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The construction of the Donegal composite batholith, Irish Caledonides: Temporal constraints from U-Pb dating of zircon and titanite
Donnelly B. Archibald; Lauren M.G. Macquarrie; J. Brendan Murphy; Robin A. Strachan; Chris R.M. McFarlane ...
Abstract: Magmatic and tectonic processes can transport large volumes of magma generated in the deep crust as discrete pulses to shallower crustal depths, resulting in the incremental construction of large, composite batholiths over thousands to tens of millions of years. The Silurian to Early Devonian Donegal composite batholith in Ireland is a classic example of which regional geological syntheses and lithogeochemical data show that emplacement was syn- and post-kinematic with respect to the terminal phases (ca. 437−415 Ma) of the Caledonian orogeny. We used U-Pb dating of zircon and titanite to investigate the construction of the batholith over time. Imaging of these minerals reveals complex, zoned grains with distinct autocrystic (growth during pluton emplacement) and antecrystic (growth during lower crustal incubation) domains as well as xenocrysts (incorporated from wall rocks). To determine the ages of emplacement and of inherited domains, discrete growth zones were targeted for dating using laser ablation−inductively coupled plasma−mass spectrometry (LA-ICP-MS). Taken together, the zircon and titanite U-Pb isotopic data indicate that magmatism occurred over at least 30 m.y., between ca. 430 Ma and 400 Ma. Batholith emplacement is bracketed by the ca. 427−423 Ma Ardara pluton and the latest phases in the Main Donegal and Trawenagh Bay plutons (ca. 400 Ma). Although apparently volumetrically minor, U-Pb data from spatially associated mafic rocks (appinite suite, lamprophyre dikes, and mafic enclaves in granitoid plutons) yield ages ranging from ca. 431−416 Ma, which indicates ongoing mafic magmatism during emplacement of much of the Donegal composite batholith.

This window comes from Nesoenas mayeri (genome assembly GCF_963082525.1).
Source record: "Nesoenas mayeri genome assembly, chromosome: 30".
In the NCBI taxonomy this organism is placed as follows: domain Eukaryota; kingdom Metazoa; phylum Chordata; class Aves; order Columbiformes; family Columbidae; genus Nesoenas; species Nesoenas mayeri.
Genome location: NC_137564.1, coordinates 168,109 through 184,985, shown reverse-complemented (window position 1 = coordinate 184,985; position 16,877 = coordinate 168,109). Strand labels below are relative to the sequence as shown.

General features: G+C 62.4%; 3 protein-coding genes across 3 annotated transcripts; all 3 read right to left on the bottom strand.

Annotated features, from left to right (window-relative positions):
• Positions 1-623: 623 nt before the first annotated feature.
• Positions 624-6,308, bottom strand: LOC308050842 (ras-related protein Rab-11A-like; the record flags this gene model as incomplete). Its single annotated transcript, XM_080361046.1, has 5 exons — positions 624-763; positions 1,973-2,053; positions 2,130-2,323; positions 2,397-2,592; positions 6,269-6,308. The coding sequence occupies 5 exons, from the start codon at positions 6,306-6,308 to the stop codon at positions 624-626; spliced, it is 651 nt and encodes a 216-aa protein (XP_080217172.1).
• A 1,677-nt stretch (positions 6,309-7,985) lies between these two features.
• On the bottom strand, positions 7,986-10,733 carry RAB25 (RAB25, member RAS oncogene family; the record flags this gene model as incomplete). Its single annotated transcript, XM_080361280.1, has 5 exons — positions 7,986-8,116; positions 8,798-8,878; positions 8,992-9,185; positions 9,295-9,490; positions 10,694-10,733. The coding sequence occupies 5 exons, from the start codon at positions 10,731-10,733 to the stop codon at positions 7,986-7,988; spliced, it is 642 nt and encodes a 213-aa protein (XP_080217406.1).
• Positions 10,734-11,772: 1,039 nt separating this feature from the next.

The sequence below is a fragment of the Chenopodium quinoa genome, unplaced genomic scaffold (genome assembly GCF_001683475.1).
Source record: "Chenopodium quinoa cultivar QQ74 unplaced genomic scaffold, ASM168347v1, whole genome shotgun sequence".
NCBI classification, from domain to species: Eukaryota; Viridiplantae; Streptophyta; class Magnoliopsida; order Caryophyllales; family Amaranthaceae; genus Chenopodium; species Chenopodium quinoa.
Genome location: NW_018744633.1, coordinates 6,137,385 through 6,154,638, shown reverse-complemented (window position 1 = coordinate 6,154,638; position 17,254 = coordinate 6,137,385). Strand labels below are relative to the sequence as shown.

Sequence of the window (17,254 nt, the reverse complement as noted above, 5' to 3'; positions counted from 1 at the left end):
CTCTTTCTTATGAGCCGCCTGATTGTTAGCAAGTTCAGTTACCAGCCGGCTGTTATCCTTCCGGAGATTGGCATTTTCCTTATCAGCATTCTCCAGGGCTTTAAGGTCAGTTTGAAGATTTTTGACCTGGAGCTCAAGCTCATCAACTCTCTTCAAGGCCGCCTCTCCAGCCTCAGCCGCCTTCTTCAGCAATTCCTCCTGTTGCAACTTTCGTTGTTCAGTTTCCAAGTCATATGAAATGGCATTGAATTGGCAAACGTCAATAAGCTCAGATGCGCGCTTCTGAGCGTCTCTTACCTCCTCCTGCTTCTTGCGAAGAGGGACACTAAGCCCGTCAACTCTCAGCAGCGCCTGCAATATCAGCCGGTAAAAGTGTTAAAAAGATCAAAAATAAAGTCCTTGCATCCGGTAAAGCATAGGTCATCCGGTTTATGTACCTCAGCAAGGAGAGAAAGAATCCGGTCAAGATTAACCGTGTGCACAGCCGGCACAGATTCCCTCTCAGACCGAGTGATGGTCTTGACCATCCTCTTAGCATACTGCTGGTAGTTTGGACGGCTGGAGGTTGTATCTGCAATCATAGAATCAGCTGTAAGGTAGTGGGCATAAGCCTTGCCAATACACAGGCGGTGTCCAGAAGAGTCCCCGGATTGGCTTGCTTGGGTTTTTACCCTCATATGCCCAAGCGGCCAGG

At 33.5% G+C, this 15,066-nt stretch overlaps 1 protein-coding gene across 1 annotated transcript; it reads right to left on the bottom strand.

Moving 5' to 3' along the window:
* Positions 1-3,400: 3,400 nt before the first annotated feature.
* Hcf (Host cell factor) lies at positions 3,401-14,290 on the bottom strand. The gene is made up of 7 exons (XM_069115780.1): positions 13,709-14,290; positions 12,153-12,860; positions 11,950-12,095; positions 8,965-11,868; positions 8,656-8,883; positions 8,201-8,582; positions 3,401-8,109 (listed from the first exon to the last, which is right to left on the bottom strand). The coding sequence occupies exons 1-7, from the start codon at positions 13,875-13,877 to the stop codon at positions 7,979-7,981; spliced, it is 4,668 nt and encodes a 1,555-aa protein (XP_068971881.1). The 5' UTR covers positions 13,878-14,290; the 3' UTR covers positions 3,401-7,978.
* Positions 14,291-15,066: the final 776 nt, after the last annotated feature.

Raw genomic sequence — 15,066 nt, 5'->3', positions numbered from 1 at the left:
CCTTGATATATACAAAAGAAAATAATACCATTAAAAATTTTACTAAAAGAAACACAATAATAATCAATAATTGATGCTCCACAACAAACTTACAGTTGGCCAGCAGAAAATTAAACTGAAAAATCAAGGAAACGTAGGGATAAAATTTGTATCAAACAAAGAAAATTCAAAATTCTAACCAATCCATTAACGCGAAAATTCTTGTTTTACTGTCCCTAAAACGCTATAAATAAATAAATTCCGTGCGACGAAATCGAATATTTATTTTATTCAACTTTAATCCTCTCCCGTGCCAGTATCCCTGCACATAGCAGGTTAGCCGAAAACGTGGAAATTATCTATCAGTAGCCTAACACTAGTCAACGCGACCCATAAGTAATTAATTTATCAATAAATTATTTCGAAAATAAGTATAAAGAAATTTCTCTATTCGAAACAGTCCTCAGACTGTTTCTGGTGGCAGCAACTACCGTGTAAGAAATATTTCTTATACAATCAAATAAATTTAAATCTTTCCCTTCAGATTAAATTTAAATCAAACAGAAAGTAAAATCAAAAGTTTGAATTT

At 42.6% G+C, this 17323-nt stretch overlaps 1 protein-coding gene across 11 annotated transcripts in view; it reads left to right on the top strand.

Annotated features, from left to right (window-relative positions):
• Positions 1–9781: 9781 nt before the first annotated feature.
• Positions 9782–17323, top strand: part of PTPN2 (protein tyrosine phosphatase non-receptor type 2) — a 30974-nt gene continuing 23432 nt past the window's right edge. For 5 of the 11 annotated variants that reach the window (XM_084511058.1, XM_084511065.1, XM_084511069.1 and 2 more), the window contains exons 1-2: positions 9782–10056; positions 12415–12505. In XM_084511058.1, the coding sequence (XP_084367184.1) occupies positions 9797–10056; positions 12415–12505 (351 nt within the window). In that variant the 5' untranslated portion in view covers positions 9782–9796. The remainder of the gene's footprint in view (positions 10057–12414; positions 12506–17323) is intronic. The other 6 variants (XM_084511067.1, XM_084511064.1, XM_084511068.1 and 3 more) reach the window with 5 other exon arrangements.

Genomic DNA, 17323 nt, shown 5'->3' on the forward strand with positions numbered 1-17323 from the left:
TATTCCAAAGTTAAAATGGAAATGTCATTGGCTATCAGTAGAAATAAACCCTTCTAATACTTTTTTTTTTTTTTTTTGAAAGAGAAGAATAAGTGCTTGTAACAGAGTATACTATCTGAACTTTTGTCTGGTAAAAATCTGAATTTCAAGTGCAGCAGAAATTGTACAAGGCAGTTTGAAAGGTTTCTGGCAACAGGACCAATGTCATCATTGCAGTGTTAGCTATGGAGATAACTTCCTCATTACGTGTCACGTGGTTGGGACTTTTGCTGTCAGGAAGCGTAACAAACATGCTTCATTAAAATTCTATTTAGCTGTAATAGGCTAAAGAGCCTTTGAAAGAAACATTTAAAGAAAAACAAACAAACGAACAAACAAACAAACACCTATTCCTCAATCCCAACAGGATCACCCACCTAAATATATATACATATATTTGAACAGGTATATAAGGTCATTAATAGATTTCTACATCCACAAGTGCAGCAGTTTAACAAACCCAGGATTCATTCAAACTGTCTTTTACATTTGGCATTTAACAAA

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Searles Lake evaporite sequences: Indicators of late Pleistocene/Holocene lake temperatures, brine evolution, and p CO2
Kristian J. Olson; Tim K. Lowenstein
Abstract: Searles Lake, California, was a saline-alkaline lake that deposited >25 non-clastic minerals that record the history of lake chemistry and regional climate. Here, the mineralogy and petrography from the late Pleistocene/Holocene (32−6 ka) portion of a new Searles Lake sediment core, SLAPP-SRLS17, is combined with thermodynamic models to determine the geochemical and paleoclimate conditions required to produce the observed mineral phases, sequences, and abundances. The models reveal that the primary precipitates formed by open system (i.e., fractional crystallization), whereas the early diagenetic salts formed by salinity-driven closed system back-reactions (i.e., equilibrium crystallization). For core SLAPP-SRLS17, the defining evaporite sequence trona → burkeite → halite indicates brine temperatures within a 20−29 °C range, implying thermally insulating lake depths >10 m during salt deposition. Evaporite phases reflect lake water pCO2 consistent with contemporaneous atmospheric values of ∼190−270 ppmv. However, anomalous layers of nahcolite and thenardite indicate pulses of pCO2 > 700−800 ppm, likely due to variable CO2 injection along faults. Core sedimentology indicates that Searles Lake was continuously perennial between 32 ka and 6 ka such that evaporite units reflect periods of net evaporation but never complete desiccation. Model simulations indicate that cycles of partial evaporation and dilution strongly influence long-term brine evolution by amassing certain species, particularly Cl−, that only occur in late-stage soluble salts. A model incorporating long-term brine dynamics corrects previous mass-balance anomalies and shows that the late Pleistocene/Holocene (32−6 ka) salts are partially inherited from the solutes introduced into earlier lakes going back at least 150 ka.